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Use of Cobalt-60 Irradiation for Inactivation of Protozoan Cysts


<OL> <LI> Determine the level of irradiation exposure that is necessary to inactivate Giardia lamblia cysts in water. Determine efficacy of acidified sodium chlorite as a surface disinfectant. <LI> Determine the levels of irradiation that are necessary to kill Giardia lamblia cysts on fresh produce. <LI> Determine the parameters of recovery from irradiation damage in Giardia lamblia cysts.

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NON-TECHNICAL SUMMARY: This project addresses food safety with respect to protozoan contaminants on produce. Importation of produce from countries that have high incidences of certain protozoal diseases provides a mechanism for increased prevalence of these pathogens in the US to occur. The purpose of the project is to determine how effective irradiation of produce is for inactivating protozoal parasites that are infectious to humans.


APPROACH: A calibrated cobalt-60 source will deliver varying doses of irradiation to Giardia lamblia cysts in water. Cysts will be inoculated into gerbils and infection will be assessed. The most likely killing doses will then be used to irradiate several types of produce that have been artificially contaminated with Giradia cysts. Cysts will be recovered from the produce and inoculated in gerbils, and infection with the parasite will be assessed. Similar testing will be performed with acidified sodium chlorite; final evaluation of the viability of treated cysts will use an animal model. Some microorganisms can recover from irradiation damage and regain infectivity. This phenomenon will be studied with Giardia cysts, and the window of time during which cellular repair occurs will be determined.


PROGRESS: 2000/10 TO 2005/09<BR>
Numerous trials were conducted to discover an efficient method for decontamination of fresh produce or water that contains cysts of the human pathogen, Giardia lamblia, and thus reduce incidence of giardiasis (a zoonosis) in humans. Overall results of the project pinpointed specific parameters for complete killing of cysts of Giardia lamblia, i.e., doses of 0.5 kilo-Gray or higher, using gamma-irradiation. This dose rendered cysts incapable of initiating infections in animal model systems or in vitro systems. Produce (such as lettuce, tomato, and strawberry) or pure water that contained known concentrations of cysts was decontaminated when irradiated with 0.5 kilo-Gray cobalt-60. Doses of 0.25 kilo-Gray resulted in reduction of pathogen but not a complete kill in every case. Doses lower than 0.25 kilo-Gray are not useful for decontamination of water or food. It was also determined that vital stains and in vitro excystation are not accurate for determination of inactivation of Giardia cysts, but bioassays that use animal models yield reliable data. Other methods underestimate viability of irradiated pathogens and should not be used when determining parameters for disinfection of food destined for consumption by humans. It was determined that gerbils that are orally inoculated with cysts will become infected by 6 days post-inoculation and excrete viable cysts. At higher doses, irradiation produces cellular damage in Giardia cysts that is visible with electron microscopy. Cellular damage is mainly seen as degranulation and vacuolization of cytoplasm. Comet assays indicated that initial cellular damage at lower irradiation doses might be in disruption of DNA as seen by migration of broken strands in an electrophoretic field (i.e., before cellular damage is directly visible with electron microscopy).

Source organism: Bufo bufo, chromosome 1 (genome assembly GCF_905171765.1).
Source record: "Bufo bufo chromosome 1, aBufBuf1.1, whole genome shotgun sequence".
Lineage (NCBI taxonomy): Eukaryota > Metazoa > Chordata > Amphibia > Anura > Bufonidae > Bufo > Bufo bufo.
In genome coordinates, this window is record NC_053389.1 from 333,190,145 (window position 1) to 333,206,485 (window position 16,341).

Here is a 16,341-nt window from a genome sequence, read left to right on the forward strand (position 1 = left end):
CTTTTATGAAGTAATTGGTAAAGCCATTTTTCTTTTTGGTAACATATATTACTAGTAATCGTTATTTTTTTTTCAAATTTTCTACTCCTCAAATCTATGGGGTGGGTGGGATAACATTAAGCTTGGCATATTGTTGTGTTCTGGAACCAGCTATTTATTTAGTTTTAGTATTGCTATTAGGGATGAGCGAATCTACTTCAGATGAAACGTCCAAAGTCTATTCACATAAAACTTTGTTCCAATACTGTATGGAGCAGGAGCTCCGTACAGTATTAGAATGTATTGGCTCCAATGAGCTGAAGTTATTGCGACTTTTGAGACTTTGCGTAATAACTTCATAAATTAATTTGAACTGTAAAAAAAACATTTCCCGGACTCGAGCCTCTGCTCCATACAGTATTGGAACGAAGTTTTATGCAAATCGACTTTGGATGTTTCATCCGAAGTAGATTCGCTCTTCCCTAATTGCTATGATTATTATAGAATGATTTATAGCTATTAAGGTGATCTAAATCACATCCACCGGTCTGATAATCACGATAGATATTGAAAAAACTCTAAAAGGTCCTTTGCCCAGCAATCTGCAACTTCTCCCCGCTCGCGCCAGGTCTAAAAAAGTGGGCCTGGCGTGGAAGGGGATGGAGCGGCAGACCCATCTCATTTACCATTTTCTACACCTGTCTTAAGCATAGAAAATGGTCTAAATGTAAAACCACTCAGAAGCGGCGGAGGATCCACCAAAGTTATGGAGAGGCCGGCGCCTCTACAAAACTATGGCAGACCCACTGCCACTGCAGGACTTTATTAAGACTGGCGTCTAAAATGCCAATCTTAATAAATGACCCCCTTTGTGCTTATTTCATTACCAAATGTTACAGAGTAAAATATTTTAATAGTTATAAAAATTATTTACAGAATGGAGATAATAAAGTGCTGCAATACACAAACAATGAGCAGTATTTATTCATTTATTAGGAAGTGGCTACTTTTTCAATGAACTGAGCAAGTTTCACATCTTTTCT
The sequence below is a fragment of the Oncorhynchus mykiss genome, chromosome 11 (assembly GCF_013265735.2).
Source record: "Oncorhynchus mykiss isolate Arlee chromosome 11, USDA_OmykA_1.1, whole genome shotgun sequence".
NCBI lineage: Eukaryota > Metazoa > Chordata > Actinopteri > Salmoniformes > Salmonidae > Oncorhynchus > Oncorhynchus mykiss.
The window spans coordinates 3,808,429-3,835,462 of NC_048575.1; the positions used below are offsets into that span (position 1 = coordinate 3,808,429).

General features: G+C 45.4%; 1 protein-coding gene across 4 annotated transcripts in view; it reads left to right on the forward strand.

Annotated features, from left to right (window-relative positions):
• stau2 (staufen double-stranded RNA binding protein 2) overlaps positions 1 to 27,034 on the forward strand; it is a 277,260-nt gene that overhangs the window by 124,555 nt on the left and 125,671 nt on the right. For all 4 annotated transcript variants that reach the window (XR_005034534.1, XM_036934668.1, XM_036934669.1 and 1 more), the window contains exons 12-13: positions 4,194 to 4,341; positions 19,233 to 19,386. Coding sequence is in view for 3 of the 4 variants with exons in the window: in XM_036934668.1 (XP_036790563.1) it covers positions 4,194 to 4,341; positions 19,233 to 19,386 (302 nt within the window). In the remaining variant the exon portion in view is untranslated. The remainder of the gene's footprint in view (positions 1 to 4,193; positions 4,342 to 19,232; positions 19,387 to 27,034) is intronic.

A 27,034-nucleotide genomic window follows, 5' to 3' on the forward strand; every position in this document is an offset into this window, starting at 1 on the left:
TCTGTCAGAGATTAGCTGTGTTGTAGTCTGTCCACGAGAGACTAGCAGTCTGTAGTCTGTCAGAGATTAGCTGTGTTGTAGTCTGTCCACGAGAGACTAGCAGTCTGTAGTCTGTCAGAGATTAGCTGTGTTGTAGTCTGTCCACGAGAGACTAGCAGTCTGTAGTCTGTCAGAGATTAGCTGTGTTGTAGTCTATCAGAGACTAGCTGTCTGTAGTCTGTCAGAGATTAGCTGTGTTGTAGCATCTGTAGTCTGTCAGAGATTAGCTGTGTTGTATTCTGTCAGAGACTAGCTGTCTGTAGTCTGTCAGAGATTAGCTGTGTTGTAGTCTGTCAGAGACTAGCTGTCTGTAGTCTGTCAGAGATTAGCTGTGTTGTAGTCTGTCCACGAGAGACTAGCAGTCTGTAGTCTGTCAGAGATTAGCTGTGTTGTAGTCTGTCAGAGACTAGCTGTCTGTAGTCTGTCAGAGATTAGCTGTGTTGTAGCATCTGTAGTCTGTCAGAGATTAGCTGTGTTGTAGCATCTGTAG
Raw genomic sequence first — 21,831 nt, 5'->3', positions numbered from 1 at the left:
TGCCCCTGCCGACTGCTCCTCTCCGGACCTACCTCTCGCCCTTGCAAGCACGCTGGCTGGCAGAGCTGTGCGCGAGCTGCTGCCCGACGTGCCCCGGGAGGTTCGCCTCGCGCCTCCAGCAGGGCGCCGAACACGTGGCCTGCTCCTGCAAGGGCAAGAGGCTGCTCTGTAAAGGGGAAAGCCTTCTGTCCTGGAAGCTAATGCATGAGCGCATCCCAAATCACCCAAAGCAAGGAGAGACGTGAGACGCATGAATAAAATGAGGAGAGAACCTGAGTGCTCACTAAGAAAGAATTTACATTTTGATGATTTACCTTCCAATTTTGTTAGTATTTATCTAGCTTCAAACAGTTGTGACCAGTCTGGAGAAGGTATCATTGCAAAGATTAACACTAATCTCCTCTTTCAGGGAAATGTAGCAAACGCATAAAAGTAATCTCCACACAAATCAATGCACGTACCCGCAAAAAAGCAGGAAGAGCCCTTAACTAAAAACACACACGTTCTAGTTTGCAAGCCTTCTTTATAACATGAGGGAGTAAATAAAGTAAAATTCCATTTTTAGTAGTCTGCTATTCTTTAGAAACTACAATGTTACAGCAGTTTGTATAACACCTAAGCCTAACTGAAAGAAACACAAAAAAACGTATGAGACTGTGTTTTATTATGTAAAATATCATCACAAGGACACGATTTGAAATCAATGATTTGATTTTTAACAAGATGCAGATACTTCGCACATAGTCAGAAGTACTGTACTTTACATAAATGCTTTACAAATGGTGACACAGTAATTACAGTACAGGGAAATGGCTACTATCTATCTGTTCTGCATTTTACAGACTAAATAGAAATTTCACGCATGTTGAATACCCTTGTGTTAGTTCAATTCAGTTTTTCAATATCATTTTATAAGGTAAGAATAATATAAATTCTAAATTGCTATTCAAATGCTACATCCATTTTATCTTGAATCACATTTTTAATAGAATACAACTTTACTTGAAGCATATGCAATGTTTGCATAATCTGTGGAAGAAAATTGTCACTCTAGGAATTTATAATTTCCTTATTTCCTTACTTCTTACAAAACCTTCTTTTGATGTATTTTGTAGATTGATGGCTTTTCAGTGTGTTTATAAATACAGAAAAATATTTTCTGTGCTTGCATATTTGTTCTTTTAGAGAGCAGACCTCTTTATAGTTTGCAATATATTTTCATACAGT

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IMPACT: 2000/10 TO 2005/09<BR>
Import of contaminated produce, destined for consumption by humans, into the United States is an important problem. Several protozoal diseases of humans are transmitted via contaminated food and water. Some food-borne outbreaks in the US have been traced to importation of the parasite on uncooked food. In recent years, an additional concern has been transportation of gastrointestinal parasites to some types of US crops by an influx of migrant agricultural workers. Gamma-irradiation causes damage in many bacterial and protozoal species and therefore is potentially useful for treatment of contaminated food. Recommendations of doses that decontaminate three types of produce that contain cysts of Giardia lamblia is useful for reducing the chances of food-borne giardiasis in the US. Knowledge of the cellular level at which damage occurs is essential in evaluating safety of irradiation with respect to mutation

Sundermann, Chris
Auburn University
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